Over the years, working alongside the French beauty house Guerlain, Angelina Jolie has found herself a perpetual student of bees. Last year, in a radical gesture of being one with nature, she posed, bare-faced and stoic, for a National Geographic video as a lazy cloud of bees tiptoed across her body. But a simpler visual is fresh in mind during a recent Zoom from her office in Los Angeles, as she lays out the importance of a healthy bee population. “Thirty percent of our food is from pollinators—that says quite a lot,” Jolie explains, at ease in an unfussy tank top. “There are some images where they show you, ‘Here’s your breakfast with the pollinators; here’s what goes away without the pollinators.’” She laughs at the children’s museum nature of the illustration. “I like simple things like that. I’ve been educated so much, from UNESCO to scientists—but the kids’ plates work for me.”
It’s the middle of April when we speak, a few weeks before Jolie’s surprise visit to the Ukrainian city of Lviv, to meet with refugee families and aid workers. She is well known for her work as a humanitarian, having served as a special envoy to the UN refugee agency since 2011. A newer role is that of godmother to the Guerlain x UNESCO Women for Bees Programme, which launched in spring 2021 with an inaugural beekeeper training in the South of France and, as of today, a second in Cambodia. The maternal title somehow seems fitting for a humming society revolving around a queen. “It’s nice that you point out it is familial-sounding, because it is,” says Jolie of the tight-knit initiative with an eye to small-scale entrepreneurship. She considers it a privilege to “encourage and connect all of these extraordinary women, and help people understand the work that they’re doing—through to the science and the connection to biospheres and the cultural heritage.”
The program’s expansion to Southeast Asia is something of a homecoming for Jolie. “Cambodia’s very dear to my heart, and it was where I became a mom,” she says, referring to her adopted son, Maddox. She first visited the country in 2000, while filming Lara Croft: Tomb Raider—an eye-opening glimpse into a region still scarred by conflict. It wasn’t long before she started a nonprofit organization (in Maddox’s name), which has been focused on removing land mines, curbing deforestation, and offering community support with schools and clinics. “Working with UNESCO, working with World Wildlife Federation, working with Flora & Fauna, we’re all there talking about how much can be protected because it goes so fast,” says Jolie. “So it was with a little bit of urgency that I wanted another program, even stronger, in there.”
The new six-month beekeeper training, in Phnom Penh, brings together 12 women, with a particular focus on the issues surrounding local honeybees. (In addition to environmental concerns, wild-honey hunting can disrupt bee populations.) Earlier this year, Jolie and a graduate of the 2021 program, Aggelina Kanellopoulou, visited Cambodia, in part to pass along best practices. “This network is very important,” says Jolie of that metaphorical cross-pollination, which she hopes one day might materialize as honey jars on grocery store shelves. “You have this sisterhood in other countries you can reach out to.”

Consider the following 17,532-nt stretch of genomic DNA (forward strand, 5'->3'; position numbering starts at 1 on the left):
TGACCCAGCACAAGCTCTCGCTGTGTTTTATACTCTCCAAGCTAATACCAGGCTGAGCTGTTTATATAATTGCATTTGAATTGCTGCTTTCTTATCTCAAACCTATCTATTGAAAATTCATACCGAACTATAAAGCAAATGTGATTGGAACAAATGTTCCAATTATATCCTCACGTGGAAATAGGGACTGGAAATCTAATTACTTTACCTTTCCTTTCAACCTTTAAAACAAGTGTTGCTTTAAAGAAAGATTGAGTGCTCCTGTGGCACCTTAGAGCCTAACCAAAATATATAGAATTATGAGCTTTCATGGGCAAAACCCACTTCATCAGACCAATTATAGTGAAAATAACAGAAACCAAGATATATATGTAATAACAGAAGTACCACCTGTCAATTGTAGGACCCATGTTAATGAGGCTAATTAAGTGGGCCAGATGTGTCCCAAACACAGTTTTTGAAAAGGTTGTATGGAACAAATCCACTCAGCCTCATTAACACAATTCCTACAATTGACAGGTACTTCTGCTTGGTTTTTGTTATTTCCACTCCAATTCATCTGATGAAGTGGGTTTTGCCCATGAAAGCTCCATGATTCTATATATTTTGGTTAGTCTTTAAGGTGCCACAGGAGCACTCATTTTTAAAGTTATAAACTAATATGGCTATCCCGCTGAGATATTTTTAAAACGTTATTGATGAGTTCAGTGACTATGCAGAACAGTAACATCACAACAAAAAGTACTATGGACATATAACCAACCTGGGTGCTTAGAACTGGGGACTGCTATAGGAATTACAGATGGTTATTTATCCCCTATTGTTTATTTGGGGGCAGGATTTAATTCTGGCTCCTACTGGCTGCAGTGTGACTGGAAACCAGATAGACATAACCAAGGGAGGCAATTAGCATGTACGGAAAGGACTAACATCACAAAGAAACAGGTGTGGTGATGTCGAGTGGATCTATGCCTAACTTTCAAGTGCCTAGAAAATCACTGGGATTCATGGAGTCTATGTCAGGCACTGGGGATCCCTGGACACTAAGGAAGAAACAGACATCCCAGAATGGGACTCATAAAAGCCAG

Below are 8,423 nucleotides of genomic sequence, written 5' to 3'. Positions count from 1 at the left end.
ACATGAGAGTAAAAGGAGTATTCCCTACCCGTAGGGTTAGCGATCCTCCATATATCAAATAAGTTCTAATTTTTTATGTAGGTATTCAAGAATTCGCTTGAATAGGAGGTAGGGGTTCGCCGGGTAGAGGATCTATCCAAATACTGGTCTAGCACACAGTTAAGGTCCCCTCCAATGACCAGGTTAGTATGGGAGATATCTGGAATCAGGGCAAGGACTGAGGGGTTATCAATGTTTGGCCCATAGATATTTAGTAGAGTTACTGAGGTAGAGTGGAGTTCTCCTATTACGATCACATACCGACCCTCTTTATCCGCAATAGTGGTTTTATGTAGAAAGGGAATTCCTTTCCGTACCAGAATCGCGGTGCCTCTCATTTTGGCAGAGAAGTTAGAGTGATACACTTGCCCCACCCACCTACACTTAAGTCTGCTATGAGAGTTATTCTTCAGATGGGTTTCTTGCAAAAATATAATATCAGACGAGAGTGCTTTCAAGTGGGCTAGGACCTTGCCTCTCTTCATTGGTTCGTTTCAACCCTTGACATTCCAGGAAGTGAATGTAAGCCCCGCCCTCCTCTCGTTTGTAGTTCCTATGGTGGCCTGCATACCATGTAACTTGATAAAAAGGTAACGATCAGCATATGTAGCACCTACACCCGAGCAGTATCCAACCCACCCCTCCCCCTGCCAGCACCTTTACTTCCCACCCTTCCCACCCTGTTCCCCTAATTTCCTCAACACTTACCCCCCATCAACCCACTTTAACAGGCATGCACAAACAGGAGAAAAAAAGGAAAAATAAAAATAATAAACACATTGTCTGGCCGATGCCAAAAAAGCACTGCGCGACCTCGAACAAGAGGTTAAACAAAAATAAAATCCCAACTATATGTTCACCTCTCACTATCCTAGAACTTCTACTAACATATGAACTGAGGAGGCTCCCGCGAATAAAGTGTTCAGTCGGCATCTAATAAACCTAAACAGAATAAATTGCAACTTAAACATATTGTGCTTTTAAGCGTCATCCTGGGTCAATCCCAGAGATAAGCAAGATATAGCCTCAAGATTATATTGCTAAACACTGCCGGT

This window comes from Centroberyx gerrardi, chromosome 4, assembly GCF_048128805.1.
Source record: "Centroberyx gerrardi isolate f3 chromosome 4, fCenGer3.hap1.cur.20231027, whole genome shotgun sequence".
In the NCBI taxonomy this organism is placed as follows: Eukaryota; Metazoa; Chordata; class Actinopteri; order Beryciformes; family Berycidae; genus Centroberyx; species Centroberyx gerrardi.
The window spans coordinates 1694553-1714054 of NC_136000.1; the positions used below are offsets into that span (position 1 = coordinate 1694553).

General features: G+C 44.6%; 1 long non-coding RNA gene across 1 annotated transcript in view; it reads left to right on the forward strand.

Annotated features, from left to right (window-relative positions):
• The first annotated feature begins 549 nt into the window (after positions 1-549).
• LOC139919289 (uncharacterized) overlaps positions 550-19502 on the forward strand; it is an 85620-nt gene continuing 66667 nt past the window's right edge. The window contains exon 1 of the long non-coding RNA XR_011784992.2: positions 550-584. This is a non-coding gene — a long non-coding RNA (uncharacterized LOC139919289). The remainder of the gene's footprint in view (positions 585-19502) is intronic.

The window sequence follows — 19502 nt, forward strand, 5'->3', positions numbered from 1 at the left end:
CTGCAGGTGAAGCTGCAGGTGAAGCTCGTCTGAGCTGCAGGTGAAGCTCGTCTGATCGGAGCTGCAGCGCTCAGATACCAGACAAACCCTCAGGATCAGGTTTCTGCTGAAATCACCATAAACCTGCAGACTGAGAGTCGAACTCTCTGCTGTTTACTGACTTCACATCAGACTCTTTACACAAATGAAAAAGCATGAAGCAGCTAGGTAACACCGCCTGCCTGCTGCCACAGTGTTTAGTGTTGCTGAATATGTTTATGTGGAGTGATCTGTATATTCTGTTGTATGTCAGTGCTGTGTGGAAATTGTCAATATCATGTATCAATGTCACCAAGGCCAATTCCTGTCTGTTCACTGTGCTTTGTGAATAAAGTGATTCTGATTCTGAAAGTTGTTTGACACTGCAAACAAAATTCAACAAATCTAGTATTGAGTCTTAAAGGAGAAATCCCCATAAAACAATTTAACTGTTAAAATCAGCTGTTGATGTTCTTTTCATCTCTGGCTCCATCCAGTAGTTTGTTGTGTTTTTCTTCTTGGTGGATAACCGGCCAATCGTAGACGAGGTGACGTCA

This immersion into all things honey has invariably shifted Jolie’s relationship to the product. She explains by way of anecdote. “It happened to me when I worked in Cambodia on a film and we [spent time] in the rice fields. I did a course on how much it takes to get one grain of rice.” She likens the experience to a Buddhist meditation. “A lot of us who live in cities, we don’t really think about what it takes to make any food that’s on our plate. So I see honey, and I think of all the efforts of the beekeepers, the bees themselves.” There’s gratitude and love, she laughs. “I put it in just about everything.”
Ahead, Jolie is set to direct an adaptation of Alessandro Baricco’s Without Blood, a fable that centers on a woman who brutally lost her father and brother in war. It’s a recurring theme in her projects, following her 2017 film First They Killed My Father, about a Cambodian girl forced to become a child soldier during the reign of the Khmer Rouge. “I suppose I’m drawn to the extremes of the human condition—to just being human. I’m very human. I’m very flawed. I’m very raw,” she says, turning the lens inward. “We see the best and the worst of people in these kinds of situations.” If her earlier film was a chance to reframe history—“I appreciated The Killing Fields growing up, but it wasn’t in Khmer, and the hero at the center wasn’t Cambodian”—the new project isn’t about a particular place. “And it’s not clear on who’s right and wrong or good and bad.”
That blurred morality, coupled with the dizzying points of concern these days, counts as a lot for even an adult brain to consider. How does Jolie handle such subjects at home? “Some of my children are from countries of conflict. Pax is Vietnamese, and we had to adjust what he was being taught in history books,” she says. Her daughter, Zahara, is from Ethiopia, another fraught place at the moment. “So it’s not a new conversation in our home. But it’s continuing,” Jolie says, speaking about the horrific Ukraine headlines as one talking point among many, citing the more than 80 million people displaced globally. Some of Jolie’s children have joined her at refugee camps around the world. “I never wanted them to feel that this is about doing some service to someone,” she says, flipping into her maternal—or maybe godmotherly—voice. “You should be honored to meet with strong, resilient people who are fighting against oppression and persecution, and get to meet them and be in any way in partnership with them to survive.”
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